Wednesday 28 September 2016

Irish duo Martin and Bennett both setting sights on Tour stage glory

Gerard Cromwell

Published 02/07/2016 | 02:30

The first stage of the Tour de France should favour sprinters such as Ireland’s Sam Bennett, who would claim the yellow jersey with a stage win today. Photo: Bryn Lennon/Getty Images
The first stage of the Tour de France should favour sprinters such as Ireland’s Sam Bennett, who would claim the yellow jersey with a stage win today. Photo: Bryn Lennon/Getty Images

While double national champion Nicolas Roche will be absent from the Tour de France for the first time since 2009, there will be two Irish riders among the 189-strong peloton when the three week French odyssey gets underway from Mont-Saint-Michel today.

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Sam Bennett made his Tour debut last year but having gone into the race under the weather, the 25-year-old Carrick-On-Suir sprinter found himself lying in last place overall towards the end of the second week.

A virus forced him to spend 18 hours of the second rest day asleep in bed, fully dressed to stay warm despite the 30 degree heat, and despite being so sick that he was urinating blood afterwards, Bennett continued until stage 17 when he was forced to abandon.

Fresher

Although he has only one win under his belt so far this season, compared to four victories this time last year, Bennett goes into this Tour a lot fresher and he should feature at the end of today's opening flat run into Utah Beach in Normandy.

Riding for the German-based Bora Argon 18 team, Bennett is one of the quickest young sprinters around, and while he will be up against the likes of Mark Cavendish, Marcel Kittel and Andre Greipel in the Tour's bunch gallops, the withdrawal of France's Nacer Bouhanni this week will do his chances of claiming his first Tour stage win no harm.

With no big lead-out train, however, Bennett will have to rely on his Kiwi team-mate Shane Archibald to guide him through the maze of pointy elbows and rubber shoulders in today's finale, with the dream scenario of opening stage victory, and the yellow jersey, up for grabs.

Already a stage winner at the Tour, Dan Martin's recent form suggests he could be an outsider for a podium place if he can stay healthy.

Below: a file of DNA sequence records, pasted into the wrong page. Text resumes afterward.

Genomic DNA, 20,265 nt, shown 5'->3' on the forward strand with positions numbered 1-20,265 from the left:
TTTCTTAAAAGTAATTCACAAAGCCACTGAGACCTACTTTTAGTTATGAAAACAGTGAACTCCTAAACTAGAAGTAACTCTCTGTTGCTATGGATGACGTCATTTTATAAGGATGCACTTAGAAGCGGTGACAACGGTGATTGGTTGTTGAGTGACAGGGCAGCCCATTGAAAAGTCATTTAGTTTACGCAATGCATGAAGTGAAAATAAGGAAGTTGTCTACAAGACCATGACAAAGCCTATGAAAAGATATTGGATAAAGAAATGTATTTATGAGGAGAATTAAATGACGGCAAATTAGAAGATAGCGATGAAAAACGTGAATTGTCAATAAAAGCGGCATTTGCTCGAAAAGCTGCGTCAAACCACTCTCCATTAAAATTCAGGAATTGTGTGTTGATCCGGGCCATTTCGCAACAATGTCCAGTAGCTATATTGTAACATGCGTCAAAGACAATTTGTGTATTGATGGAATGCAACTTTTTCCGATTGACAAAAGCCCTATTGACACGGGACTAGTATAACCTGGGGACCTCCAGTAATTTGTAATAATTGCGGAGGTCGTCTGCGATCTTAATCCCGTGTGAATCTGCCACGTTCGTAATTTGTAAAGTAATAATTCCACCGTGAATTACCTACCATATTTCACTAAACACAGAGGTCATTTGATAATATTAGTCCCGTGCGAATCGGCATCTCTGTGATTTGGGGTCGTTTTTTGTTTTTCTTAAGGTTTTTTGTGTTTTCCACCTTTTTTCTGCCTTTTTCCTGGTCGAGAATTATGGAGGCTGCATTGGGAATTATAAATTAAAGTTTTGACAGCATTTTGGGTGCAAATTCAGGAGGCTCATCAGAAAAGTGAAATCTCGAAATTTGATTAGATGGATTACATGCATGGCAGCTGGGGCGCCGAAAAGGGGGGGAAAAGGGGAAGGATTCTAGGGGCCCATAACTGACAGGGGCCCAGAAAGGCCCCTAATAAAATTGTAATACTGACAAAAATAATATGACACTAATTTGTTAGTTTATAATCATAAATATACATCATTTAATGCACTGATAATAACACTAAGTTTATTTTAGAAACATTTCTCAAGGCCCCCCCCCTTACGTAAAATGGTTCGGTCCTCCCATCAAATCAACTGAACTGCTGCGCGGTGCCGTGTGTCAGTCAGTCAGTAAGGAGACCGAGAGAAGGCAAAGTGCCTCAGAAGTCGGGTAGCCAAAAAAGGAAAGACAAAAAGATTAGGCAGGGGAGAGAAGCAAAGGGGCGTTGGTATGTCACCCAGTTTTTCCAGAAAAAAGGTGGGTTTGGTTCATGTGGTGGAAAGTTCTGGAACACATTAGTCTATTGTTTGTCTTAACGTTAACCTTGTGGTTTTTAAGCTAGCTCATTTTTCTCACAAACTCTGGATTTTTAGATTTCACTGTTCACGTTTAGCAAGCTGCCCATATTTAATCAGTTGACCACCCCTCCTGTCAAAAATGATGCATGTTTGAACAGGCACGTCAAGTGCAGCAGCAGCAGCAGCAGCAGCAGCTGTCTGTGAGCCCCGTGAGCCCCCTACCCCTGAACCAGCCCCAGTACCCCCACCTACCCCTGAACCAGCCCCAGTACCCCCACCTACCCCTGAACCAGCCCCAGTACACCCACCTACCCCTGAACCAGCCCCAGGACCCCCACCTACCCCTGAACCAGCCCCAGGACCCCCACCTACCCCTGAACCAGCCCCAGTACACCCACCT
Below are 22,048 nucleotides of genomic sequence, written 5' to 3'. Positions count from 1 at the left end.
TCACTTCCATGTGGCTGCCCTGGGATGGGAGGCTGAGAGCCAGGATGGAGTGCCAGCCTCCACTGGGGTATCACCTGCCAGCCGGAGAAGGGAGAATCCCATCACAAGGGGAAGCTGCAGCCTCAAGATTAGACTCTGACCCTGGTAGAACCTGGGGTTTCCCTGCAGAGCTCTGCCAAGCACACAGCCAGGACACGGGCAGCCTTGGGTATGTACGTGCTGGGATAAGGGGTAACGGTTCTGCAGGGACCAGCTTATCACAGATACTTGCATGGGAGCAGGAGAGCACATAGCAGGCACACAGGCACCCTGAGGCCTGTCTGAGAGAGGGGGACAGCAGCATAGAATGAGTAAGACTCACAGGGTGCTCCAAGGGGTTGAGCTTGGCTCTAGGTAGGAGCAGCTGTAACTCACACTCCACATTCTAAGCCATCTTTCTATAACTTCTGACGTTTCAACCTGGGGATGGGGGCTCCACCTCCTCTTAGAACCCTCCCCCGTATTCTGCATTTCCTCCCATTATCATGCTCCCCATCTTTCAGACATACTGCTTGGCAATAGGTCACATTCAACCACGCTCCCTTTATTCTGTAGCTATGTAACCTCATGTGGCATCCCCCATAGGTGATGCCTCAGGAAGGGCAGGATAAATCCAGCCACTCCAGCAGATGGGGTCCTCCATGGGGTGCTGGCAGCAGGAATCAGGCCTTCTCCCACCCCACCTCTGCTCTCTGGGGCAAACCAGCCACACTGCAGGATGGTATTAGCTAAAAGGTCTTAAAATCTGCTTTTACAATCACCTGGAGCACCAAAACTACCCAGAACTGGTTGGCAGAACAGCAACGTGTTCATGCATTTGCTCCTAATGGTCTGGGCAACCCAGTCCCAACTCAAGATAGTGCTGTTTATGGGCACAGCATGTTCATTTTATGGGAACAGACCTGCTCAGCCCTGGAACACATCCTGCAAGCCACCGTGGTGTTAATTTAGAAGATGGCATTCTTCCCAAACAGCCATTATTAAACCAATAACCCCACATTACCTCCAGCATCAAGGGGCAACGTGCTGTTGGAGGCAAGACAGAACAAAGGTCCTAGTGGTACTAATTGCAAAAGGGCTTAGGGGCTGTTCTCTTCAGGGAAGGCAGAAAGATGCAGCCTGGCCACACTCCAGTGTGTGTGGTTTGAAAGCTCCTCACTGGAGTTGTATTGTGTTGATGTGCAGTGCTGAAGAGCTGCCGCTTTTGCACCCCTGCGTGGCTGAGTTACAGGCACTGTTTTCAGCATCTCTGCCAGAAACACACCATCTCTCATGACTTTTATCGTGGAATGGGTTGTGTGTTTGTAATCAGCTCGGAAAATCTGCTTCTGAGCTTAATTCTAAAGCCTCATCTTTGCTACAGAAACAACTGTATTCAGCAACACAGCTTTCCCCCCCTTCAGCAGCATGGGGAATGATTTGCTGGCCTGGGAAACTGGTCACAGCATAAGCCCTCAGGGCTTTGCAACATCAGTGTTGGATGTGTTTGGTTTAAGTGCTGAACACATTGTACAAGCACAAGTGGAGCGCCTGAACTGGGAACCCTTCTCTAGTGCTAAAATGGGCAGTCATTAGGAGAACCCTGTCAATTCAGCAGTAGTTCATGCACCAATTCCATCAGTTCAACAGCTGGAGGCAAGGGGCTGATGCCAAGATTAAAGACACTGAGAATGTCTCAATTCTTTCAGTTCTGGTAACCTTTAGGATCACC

Martin's climbing ability took him to a best ever Irish result of third overall at the final pre-Tour tune up, the Criterium du Dauphine, a couple of weeks ago.

Having finished just 19 seconds behind defending Tour champion and pre-race favourite Chris Froome at the Dauphine, a repeat Tour stage win or even victory in the King of the Mountains classification are well within his grasp this year.

A move to the Belgian-based Ettix Quickstep team last winter means he is fully supported by a strong and experienced line-up throughout the race, and having moved from Girona to the principality of Andorra recently to be able to train on the longer, higher climbs, Martin will have an eye on stage victory on the Tour's first mountain top finish next Sunday in Andorra-Arcalis.

If he has kept himself in contention up until then, he could well pull on the yellow jersey at the summit.

While defending champion Froome is looking to take his third Tour title in four years and has a Sky squad full of strong climbers to help him in that quest, he will face a strong challenge from last year's runner up Nairo Quintana (Movistar), Alberto Contador (Tinkoff), Italian duo Fabio Aru and Vincenzo Nibali (Astana) and BCM duo Richie Porte and Tejay van Garderen.

"This year, the level of competition is that much higher," Froome says. "I feel as if I've got more rivals and the level of my rivals is that much higher. It's very much a climber's route, that's why we've selected this team around me - everyone here can climb.

"Having said that, we definitely can't take anything for granted. Anything can happen along the way and there's a lot of factors outside of our control."

Of Froome's many rivals, young guns Quintana and Aru look set to pose the most threat.

Cracked

Having lost 1min 28secs on a windswept stage two last year, Quintana almost cracked Froome on the Tour's final climb to Alpe d'Huez and finished the race just 1'12" off the top step of the podium and the Colombian knows that a more difficult final week this year gives him a fighting chance of his first Tour victory.

"I've had similar preparation to last year," Quintana says. "I've learned to manage my efforts more, stay calm and know when you really have to be careful. It's a very mountainous route, with a lot of big climbs in the last week, which helps me a lot."

Aru is making his debut at the Tour but having won the Vuelta a Espana last year, after earlier finishing second at the Giro d'Italia, the 25-year-old Italian could be the surprise package of the race - if he gets full support from a team that also contains this year's Giro winner and 2014 Tour winner Nibali.

"I don't know my limits or my level at the moment but we're calm because I've worked hard. I'm sure we can do well together, even if it's hard to be specific before the start," he says.

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